Collector saves rare Robert Burns book after barber uses it to clean razors

Unfinished book at Burns Night (25 January) Dunfermline Carnegie Library & Fife Galleries - OnFife/PA

Unfinished book will be on display at Dunfermline Carnegie Library & Galleries in Fife on Burns Night (25 January) – OnFife/PA

A 19th-century Robert Burns memorabilia collector stopped a barber from tearing up the pages of one of the poet’s most precious works to clean razors, the incident came to light Monday.

John Murison, a Glasweg seed trader, saved a precious first edition of Poems Chiefly In The Scottish Dialect after he noticed it in a worn condition as he passed the shop in Shrewsbury.

According to archivists, the unnamed barber tore up about 50 pages to wipe his tools before Murison stepped in to buy the job.

Only 612 copies of Burns’ first collection, commonly known as the Kilmarnock Edition, were printed in 1786, and only 84 are currently thought to have survived worldwide.

It is not known for certain when Mr Murison hid the book, but it is believed to be around the 1880s.

The incomplete book will be on display on Burns Night (25 January) at the Dunfermline Carnegie Library & Galleries in Fife, next to the Abbey Church that Burns visited in 1787.

How the book got to Shropshire is a mystery, said Sara Kelly, local research officer at OnFife, the cultural charity that runs the library.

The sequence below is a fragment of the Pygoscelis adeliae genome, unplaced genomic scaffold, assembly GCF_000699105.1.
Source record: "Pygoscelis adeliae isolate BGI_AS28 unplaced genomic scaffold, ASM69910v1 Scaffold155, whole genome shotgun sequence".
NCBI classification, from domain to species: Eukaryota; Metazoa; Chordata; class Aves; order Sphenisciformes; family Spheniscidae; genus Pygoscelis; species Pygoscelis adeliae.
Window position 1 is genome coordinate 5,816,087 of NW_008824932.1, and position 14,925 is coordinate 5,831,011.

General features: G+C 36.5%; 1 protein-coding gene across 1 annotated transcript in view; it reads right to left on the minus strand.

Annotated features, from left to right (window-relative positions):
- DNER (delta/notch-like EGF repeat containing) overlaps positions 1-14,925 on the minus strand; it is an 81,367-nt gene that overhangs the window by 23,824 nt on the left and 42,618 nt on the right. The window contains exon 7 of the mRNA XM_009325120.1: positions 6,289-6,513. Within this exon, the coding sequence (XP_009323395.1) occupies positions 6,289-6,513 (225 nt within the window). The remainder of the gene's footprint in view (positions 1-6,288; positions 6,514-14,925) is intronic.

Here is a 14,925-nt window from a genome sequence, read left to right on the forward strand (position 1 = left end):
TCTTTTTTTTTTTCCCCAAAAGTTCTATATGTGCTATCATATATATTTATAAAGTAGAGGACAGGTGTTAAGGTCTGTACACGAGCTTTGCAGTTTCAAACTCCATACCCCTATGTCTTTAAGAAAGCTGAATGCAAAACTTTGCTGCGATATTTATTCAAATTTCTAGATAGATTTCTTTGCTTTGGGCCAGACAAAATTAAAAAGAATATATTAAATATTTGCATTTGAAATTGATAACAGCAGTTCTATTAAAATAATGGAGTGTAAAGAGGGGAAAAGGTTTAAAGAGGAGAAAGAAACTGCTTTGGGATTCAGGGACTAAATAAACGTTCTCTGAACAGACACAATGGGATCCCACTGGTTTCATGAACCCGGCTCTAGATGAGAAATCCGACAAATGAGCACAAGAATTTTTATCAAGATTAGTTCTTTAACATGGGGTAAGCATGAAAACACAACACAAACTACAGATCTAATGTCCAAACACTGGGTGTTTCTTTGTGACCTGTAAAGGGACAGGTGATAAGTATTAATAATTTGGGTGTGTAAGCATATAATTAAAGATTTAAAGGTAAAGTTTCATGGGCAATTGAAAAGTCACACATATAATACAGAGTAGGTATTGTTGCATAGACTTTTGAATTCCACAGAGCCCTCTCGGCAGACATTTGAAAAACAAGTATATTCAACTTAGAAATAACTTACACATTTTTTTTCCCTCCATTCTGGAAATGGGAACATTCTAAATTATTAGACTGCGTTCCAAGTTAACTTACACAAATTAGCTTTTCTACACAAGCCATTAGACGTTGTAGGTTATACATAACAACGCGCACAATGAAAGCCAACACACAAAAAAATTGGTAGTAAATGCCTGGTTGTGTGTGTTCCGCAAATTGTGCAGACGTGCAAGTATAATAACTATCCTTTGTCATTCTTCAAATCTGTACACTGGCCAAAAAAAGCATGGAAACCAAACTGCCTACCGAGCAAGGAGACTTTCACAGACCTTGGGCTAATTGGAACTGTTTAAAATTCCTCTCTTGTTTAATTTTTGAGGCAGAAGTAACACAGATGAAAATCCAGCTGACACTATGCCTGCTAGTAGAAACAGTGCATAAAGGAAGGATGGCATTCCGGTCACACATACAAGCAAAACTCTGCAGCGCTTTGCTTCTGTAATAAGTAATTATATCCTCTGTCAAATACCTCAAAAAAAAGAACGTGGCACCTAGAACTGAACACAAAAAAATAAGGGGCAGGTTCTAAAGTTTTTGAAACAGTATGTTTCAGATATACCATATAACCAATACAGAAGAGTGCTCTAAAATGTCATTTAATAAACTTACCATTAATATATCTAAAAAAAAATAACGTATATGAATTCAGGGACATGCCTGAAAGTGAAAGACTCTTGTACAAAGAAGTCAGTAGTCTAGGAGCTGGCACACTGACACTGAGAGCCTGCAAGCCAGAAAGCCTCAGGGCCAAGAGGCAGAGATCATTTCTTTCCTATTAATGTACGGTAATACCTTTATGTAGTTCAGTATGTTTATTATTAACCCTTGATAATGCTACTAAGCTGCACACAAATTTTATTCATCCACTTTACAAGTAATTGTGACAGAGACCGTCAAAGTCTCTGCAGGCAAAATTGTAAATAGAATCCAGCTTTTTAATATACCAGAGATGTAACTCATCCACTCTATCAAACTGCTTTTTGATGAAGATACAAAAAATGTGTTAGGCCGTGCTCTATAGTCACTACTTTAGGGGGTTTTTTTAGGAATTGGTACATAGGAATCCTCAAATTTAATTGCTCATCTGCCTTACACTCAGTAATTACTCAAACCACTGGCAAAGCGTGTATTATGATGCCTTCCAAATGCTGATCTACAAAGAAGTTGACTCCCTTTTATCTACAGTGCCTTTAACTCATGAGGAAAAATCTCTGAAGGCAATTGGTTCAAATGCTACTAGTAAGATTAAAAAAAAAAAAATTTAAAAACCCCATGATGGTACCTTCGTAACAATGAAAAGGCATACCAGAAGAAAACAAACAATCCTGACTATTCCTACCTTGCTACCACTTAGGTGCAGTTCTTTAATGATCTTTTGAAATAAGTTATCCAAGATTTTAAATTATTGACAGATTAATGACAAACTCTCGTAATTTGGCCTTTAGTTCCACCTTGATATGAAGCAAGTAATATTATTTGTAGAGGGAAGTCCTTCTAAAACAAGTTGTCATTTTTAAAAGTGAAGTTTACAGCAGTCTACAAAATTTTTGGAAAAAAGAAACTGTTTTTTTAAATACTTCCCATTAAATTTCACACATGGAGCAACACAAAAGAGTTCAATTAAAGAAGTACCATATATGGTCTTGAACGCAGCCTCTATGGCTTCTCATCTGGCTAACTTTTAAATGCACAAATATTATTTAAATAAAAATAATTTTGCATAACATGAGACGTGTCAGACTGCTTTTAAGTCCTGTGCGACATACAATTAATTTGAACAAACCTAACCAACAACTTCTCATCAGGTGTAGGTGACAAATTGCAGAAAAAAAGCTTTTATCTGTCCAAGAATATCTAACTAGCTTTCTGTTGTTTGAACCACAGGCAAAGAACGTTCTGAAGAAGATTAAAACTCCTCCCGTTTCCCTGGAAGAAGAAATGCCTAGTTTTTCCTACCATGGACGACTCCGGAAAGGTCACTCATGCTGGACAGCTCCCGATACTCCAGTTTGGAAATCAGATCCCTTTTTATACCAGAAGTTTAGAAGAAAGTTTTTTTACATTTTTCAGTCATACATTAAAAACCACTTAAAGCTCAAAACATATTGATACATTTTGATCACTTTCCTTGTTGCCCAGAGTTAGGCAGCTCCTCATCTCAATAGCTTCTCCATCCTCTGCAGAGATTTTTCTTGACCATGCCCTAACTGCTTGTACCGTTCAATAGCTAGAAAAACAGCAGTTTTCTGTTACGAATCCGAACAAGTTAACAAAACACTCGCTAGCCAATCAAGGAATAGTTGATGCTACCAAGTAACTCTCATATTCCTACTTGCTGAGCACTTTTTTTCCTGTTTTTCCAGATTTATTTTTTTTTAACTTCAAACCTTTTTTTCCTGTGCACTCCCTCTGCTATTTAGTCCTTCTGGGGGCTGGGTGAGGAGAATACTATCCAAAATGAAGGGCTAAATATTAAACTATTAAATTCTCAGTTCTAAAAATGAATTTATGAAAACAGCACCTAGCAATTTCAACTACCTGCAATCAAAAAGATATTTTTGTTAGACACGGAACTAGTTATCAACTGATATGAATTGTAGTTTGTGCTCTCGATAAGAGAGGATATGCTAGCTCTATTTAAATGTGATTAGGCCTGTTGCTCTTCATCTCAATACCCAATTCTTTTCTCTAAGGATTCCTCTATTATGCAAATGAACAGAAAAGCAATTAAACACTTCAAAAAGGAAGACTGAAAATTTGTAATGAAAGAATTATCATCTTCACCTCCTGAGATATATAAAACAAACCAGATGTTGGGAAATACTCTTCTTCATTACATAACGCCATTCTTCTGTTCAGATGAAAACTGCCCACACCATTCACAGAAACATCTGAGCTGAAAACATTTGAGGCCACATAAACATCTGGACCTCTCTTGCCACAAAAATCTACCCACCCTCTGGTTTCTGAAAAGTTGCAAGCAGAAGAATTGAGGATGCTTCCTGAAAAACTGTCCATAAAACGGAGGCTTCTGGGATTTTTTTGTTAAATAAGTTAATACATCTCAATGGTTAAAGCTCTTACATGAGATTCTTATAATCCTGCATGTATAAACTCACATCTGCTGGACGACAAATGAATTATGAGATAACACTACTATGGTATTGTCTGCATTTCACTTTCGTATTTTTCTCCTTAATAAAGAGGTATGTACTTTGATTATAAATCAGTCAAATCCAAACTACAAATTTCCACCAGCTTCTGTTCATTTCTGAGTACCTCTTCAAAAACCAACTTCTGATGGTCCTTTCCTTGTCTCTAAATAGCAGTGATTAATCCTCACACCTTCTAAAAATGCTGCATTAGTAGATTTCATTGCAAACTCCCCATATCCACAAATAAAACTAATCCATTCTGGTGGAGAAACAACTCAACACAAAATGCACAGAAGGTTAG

He said: “The sole owner is an Alexander Dick in 1790, so there is still more research to be done if we want to map the book’s journey to Shrewsbury.

“With so few books out there, it’s great that John Murison was sane enough to step in and save the book.

“Due to its condition and rarity it is not shown very often.”

Mr Murison’s treasure chest has 1,700 artifacts

The book will be on display along with other Burns-related material collected by Murison over the years and will be displayed in the reading room from January 3 to February 5.

Mr Murison’s treasury of 1,700 works, considered one of the world’s finest collections of Burns-related material, was purchased by construction tycoon Sir Alexander Gibb, who gifted it to the Dunfermline Carnegie Library in 1921.

The Murison Kilmarnock Edition was last displayed before the first curfew in 2020 as part of the Tae A Bard exhibit in libraries and galleries.

Due to its fragile condition, the book is kept in a protective box paid for by Dunfermline United Burns Club.

Mainly Poems in Scottish Dialect was published by John Wilson of Kilmarnock and the entire edition was sold out within a month.

The cut print is part of the John Murison Collection managed by OnFife.

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